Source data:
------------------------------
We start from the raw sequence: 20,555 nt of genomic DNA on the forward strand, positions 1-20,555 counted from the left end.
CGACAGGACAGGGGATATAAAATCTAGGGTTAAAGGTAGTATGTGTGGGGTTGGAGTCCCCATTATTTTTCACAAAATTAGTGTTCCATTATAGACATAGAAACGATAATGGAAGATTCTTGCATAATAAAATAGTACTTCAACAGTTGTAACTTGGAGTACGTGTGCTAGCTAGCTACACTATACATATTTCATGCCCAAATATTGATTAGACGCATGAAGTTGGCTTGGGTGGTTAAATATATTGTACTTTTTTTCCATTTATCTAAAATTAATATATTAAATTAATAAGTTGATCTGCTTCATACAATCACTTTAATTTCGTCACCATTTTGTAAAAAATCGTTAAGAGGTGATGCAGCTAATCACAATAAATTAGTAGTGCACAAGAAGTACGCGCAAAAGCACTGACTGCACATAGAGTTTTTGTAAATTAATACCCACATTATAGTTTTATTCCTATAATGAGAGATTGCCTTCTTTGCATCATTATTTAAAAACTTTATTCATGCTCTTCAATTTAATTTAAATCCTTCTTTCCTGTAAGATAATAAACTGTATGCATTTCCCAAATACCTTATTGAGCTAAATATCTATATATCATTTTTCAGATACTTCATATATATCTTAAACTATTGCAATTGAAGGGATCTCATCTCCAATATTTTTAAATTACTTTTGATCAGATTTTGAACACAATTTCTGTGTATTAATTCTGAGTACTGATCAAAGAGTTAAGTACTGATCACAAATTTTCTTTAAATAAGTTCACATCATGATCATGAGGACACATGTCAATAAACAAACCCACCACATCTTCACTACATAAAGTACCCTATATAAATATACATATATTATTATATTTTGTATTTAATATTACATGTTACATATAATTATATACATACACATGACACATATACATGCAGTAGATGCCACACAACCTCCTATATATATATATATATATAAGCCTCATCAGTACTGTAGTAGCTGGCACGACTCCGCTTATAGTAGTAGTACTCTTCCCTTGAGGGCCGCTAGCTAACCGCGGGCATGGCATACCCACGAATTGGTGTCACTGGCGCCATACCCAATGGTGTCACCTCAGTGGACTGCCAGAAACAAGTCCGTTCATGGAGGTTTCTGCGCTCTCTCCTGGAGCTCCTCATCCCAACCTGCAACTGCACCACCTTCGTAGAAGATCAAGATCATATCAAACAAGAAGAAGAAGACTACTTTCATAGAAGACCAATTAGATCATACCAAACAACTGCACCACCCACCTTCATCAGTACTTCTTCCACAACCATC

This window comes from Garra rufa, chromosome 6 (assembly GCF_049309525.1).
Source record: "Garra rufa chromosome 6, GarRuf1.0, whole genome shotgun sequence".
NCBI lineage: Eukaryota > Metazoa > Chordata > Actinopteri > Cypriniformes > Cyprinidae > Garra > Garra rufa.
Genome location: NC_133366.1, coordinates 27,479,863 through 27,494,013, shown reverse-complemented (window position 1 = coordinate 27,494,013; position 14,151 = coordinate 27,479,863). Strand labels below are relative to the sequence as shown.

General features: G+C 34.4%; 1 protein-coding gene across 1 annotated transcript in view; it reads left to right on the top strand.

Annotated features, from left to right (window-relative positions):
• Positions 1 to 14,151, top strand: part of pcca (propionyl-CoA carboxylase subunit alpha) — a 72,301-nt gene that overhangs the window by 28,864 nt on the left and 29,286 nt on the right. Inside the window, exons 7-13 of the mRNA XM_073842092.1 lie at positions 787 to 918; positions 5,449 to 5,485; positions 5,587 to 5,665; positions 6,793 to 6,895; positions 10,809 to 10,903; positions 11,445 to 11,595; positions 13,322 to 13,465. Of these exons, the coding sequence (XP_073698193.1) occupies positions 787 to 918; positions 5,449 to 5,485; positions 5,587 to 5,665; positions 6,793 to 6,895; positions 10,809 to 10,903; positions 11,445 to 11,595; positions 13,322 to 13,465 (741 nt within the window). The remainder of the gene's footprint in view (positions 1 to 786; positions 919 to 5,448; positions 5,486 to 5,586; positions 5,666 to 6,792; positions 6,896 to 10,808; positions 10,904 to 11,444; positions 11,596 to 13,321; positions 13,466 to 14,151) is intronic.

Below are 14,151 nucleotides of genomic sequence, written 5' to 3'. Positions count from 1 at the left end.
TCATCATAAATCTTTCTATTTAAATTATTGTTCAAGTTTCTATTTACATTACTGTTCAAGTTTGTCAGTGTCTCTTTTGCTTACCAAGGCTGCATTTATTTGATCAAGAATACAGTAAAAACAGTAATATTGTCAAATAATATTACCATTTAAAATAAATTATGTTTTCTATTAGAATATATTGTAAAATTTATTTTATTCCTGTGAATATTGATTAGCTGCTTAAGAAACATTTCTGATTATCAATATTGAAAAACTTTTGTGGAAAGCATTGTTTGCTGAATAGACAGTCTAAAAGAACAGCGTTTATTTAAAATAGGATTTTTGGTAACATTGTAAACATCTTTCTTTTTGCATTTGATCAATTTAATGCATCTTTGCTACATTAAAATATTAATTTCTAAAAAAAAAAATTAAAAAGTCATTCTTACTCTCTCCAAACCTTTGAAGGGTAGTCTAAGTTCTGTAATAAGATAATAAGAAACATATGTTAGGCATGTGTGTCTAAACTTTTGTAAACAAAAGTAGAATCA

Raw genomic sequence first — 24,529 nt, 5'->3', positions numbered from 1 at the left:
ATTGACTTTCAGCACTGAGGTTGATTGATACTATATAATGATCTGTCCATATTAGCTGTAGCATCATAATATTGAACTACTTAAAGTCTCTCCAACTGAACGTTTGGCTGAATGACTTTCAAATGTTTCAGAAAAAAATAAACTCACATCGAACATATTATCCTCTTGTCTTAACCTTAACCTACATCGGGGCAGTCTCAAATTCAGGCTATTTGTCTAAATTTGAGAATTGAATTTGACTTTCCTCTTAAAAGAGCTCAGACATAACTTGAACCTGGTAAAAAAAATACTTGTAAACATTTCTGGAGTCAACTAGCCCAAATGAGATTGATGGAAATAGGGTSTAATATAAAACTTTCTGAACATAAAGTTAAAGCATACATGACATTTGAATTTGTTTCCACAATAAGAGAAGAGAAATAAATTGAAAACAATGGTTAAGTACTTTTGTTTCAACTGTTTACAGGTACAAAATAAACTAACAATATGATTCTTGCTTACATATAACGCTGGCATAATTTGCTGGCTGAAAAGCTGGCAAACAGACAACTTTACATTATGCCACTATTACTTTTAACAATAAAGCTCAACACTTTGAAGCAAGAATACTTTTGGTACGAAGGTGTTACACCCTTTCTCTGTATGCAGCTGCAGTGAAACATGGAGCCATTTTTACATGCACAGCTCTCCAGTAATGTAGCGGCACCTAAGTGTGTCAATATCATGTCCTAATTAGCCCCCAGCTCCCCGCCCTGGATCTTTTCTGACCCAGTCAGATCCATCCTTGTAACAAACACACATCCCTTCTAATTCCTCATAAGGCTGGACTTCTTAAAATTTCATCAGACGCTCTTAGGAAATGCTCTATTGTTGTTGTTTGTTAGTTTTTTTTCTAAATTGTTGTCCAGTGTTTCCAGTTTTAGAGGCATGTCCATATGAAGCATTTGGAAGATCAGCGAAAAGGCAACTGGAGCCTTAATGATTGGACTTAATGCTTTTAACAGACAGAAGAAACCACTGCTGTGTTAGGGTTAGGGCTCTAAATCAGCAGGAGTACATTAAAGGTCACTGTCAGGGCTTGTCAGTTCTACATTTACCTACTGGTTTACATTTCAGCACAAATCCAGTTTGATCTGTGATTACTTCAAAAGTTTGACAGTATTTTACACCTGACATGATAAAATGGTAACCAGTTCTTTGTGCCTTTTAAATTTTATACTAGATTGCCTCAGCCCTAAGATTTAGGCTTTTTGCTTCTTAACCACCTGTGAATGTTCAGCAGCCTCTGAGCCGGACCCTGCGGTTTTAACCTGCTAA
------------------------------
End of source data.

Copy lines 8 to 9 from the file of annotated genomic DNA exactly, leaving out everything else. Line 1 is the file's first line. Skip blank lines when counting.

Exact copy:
Annotated features, from left to right (window-relative positions):
• Positions 1 to 14,151, top strand: part of pcca (propionyl-CoA carboxylase subunit alpha) — a 72,301-nt gene that overhangs the window by 28,864 nt on the left and 29,286 nt on the right. Inside the window, exons 7-13 of the mRNA XM_073842092.1 lie at positions 787 to 918; positions 5,449 to 5,485; positions 5,587 to 5,665; positions 6,793 to 6,895; positions 10,809 to 10,903; positions 11,445 to 11,595; positions 13,322 to 13,465. Of these exons, the coding sequence (XP_073698193.1) occupies positions 787 to 918; positions 5,449 to 5,485; positions 5,587 to 5,665; positions 6,793 to 6,895; positions 10,809 to 10,903; positions 11,445 to 11,595; positions 13,322 to 13,465 (741 nt within the window). The remainder of the gene's footprint in view (positions 1 to 786; positions 919 to 5,448; positions 5,486 to 5,586; positions 5,666 to 6,792; positions 6,896 to 10,808; positions 10,904 to 11,444; positions 11,596 to 13,321; positions 13,466 to 14,151) is intronic.